My compiler outputs 6. I hope the revision quiz gave the answer: undefined.

    And it really doesn't matter that it's a macro. This produces the same result:
    cout << ++num * ++num << endl;

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    gcc on linux gives me 9, thats the compiler we are using and the quiz perhaps assumes this, althought we could infact compile it and and give the answer.

    The only valid answer was 9....

    I have a written exam on this tomorrow, I'll put a note that it depends on the compiler then give an answer on what I think gcc would give.

  11. #11
    End Of Line Hammer's Avatar
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    >>The only valid answer was 9....
    No it ain't. The only valid answer is "undefined", but I'm sure you've realised this already. Exam questions expecting a specific number as the answer (like 9), are wrong, plain and simple. The term "undefined" means that anything could happen, which means the program isn't even guaranteed to attempt the calculation at all.

    If you get stuck, or just fancy an argument with your teacher, point them to the C++ standard:

    ISO/IEC 14882:1998(E)

    5 Expressions

    4 Except where noted, the order of evaluation of operands of individual operators and subexpressions of individual
    expressions, and the order in which side effects take place, is unspecified. Between the previous
    and next sequence point a scalar object shall have its stored value modified at most once by the evaluation
    of an expression. Furthermore, the prior value shall be accessed only to determine the value to be stored.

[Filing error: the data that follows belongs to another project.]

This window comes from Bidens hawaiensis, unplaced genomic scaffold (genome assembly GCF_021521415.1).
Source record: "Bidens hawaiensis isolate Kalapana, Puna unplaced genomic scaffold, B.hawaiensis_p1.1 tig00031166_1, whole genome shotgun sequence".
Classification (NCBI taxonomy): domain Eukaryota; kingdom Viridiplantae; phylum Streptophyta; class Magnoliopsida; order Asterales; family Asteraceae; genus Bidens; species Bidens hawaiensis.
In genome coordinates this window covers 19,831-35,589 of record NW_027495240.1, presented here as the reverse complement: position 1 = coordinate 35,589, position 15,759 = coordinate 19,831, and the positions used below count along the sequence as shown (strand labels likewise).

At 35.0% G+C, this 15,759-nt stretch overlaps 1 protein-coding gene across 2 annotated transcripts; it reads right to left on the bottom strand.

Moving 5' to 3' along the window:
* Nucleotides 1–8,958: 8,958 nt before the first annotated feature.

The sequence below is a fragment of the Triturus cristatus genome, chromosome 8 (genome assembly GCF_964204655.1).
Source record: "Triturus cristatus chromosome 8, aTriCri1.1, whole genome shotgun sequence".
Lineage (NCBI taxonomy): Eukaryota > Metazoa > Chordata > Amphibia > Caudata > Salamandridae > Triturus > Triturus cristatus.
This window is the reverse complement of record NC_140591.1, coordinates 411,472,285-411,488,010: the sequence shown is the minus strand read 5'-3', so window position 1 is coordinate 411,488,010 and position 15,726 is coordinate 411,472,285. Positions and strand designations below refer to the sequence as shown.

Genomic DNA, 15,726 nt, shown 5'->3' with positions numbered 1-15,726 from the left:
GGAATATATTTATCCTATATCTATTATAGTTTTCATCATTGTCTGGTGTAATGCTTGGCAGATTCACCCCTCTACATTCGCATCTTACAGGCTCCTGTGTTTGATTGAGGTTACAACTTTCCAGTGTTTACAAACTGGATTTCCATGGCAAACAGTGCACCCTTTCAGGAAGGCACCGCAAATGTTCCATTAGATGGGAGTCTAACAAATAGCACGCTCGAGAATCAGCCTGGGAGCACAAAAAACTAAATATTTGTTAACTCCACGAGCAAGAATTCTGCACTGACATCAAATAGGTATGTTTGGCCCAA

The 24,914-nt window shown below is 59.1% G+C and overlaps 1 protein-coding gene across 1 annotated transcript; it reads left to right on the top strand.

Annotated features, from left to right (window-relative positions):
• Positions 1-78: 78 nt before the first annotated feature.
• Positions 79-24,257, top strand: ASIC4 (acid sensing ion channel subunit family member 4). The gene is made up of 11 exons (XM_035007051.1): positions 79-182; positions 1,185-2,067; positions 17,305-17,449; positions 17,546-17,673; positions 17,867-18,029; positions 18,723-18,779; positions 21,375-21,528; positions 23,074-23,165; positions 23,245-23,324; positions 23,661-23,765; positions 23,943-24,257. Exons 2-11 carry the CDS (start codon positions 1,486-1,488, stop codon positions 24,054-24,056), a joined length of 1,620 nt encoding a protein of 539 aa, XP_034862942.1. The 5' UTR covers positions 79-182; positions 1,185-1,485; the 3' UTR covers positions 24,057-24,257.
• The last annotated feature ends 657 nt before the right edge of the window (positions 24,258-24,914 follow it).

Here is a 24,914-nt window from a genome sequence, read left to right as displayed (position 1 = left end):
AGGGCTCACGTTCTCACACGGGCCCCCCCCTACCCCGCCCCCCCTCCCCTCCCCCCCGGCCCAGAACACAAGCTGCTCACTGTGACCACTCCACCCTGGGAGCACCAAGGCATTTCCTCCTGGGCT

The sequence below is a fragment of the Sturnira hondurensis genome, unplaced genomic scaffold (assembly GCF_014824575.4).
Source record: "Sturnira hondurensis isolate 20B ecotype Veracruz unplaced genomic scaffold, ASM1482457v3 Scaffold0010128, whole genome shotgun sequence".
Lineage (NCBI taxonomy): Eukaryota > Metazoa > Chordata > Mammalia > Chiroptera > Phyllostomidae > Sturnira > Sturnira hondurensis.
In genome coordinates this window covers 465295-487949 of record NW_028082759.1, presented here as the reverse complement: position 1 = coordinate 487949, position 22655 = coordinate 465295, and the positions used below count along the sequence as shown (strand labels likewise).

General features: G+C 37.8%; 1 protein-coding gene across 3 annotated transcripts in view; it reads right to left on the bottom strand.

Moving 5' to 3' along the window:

The requirements of this paragraph shall be met for each allowable ordering of the subexpressions of a full
    expression; otherwise the behavior is undefined. [Example:
    Code:
    i = v[i++]; // the behavior is unspecified
    i = 7, i++, i++; // i becomes 9
    i = ++i + 1; // the behavior is unspecified
    i = i + 1; // the value of i is incremented
    —end example]
    You shouldn't be using #define's for that type of thing in C++ anyway. inline functions will do a much better job. #define's are more prominent in C, avoid them in C++ where you can.
    When all else fails, read the instructions.
    If you're posting code, use code tags: [code] /* insert code here */ [/code]

  12. #12
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    Hammer, I understand.
    I meant however that in the multichoice quiz the only "Accepted" answer was 9. There was no undefined option

  13. #13
    End Of Line Hammer's Avatar
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    Originally posted by kernal32
    Hammer, I understand.
    I meant however that in the multichoice quiz the only "Accepted" answer was 9. There was no undefined option
    Then highlight this as a mistake to your instructor.
    When all else fails, read the instructions.
    If you're posting code, use code tags: [code] /* insert code here */ [/code]